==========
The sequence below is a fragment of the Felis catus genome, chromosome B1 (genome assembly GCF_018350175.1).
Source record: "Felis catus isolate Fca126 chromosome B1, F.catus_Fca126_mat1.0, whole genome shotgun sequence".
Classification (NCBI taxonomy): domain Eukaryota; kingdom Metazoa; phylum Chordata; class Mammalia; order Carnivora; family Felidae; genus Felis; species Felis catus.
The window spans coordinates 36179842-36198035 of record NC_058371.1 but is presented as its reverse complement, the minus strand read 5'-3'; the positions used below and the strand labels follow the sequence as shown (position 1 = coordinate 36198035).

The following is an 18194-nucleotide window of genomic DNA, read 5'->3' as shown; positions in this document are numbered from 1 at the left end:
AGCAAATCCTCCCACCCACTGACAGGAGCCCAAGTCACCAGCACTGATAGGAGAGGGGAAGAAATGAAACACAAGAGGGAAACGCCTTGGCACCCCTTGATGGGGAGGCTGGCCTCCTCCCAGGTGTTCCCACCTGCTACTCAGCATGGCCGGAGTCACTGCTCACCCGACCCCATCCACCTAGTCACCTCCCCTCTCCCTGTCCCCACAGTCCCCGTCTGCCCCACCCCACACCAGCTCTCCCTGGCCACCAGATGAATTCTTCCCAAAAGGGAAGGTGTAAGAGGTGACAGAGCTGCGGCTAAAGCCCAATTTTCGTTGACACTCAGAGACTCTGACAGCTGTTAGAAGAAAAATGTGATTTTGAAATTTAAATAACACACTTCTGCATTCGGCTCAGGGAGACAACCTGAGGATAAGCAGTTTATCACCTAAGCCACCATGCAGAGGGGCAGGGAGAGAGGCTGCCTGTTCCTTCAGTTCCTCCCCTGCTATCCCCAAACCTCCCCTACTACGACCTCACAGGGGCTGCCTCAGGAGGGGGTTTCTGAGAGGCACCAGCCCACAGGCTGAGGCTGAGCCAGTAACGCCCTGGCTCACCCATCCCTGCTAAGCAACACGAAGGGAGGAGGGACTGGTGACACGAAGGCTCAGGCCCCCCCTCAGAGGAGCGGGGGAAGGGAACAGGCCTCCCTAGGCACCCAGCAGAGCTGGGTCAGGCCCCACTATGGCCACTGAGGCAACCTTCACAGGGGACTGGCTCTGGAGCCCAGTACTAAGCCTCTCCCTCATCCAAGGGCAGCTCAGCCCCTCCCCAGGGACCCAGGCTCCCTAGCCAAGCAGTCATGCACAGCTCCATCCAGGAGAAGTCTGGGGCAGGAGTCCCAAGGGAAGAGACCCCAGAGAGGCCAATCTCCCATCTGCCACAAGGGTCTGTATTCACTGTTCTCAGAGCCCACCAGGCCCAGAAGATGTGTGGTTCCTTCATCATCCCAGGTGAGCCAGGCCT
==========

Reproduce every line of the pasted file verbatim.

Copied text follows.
The sequence below is a fragment of the Felis catus genome, chromosome B1 (genome assembly GCF_018350175.1).
Source record: "Felis catus isolate Fca126 chromosome B1, F.catus_Fca126_mat1.0, whole genome shotgun sequence".
Classification (NCBI taxonomy): domain Eukaryota; kingdom Metazoa; phylum Chordata; class Mammalia; order Carnivora; family Felidae; genus Felis; species Felis catus.
The window spans coordinates 36179842-36198035 of record NC_058371.1 but is presented as its reverse complement, the minus strand read 5'-3'; the positions used below and the strand labels follow the sequence as shown (position 1 = coordinate 36198035).

The following is an 18194-nucleotide window of genomic DNA, read 5'->3' as shown; positions in this document are numbered from 1 at the left end:
AGCAAATCCTCCCACCCACTGACAGGAGCCCAAGTCACCAGCACTGATAGGAGAGGGGAAGAAATGAAACACAAGAGGGAAACGCCTTGGCACCCCTTGATGGGGAGGCTGGCCTCCTCCCAGGTGTTCCCACCTGCTACTCAGCATGGCCGGAGTCACTGCTCACCCGACCCCATCCACCTAGTCACCTCCCCTCTCCCTGTCCCCACAGTCCCCGTCTGCCCCACCCCACACCAGCTCTCCCTGGCCACCAGATGAATTCTTCCCAAAAGGGAAGGTGTAAGAGGTGACAGAGCTGCGGCTAAAGCCCAATTTTCGTTGACACTCAGAGACTCTGACAGCTGTTAGAAGAAAAATGTGATTTTGAAATTTAAATAACACACTTCTGCATTCGGCTCAGGGAGACAACCTGAGGATAAGCAGTTTATCACCTAAGCCACCATGCAGAGGGGCAGGGAGAGAGGCTGCCTGTTCCTTCAGTTCCTCCCCTGCTATCCCCAAACCTCCCCTACTACGACCTCACAGGGGCTGCCTCAGGAGGGGGTTTCTGAGAGGCACCAGCCCACAGGCTGAGGCTGAGCCAGTAACGCCCTGGCTCACCCATCCCTGCTAAGCAACACGAAGGGAGGAGGGACTGGTGACACGAAGGCTCAGGCCCCCCCTCAGAGGAGCGGGGGAAGGGAACAGGCCTCCCTAGGCACCCAGCAGAGCTGGGTCAGGCCCCACTATGGCCACTGAGGCAACCTTCACAGGGGACTGGCTCTGGAGCCCAGTACTAAGCCTCTCCCTCATCCAAGGGCAGCTCAGCCCCTCCCCAGGGACCCAGGCTCCCTAGCCAAGCAGTCATGCACAGCTCCATCCAGGAGAAGTCTGGGGCAGGAGTCCCAAGGGAAGAGACCCCAGAGAGGCCAATCTCCCATCTGCCACAAGGGTCTGTATTCACTGTTCTCAGAGCCCACCAGGCCCAGAAGATGTGTGGTTCCTTCATCATCCCAGGTGAGCCAGGCCT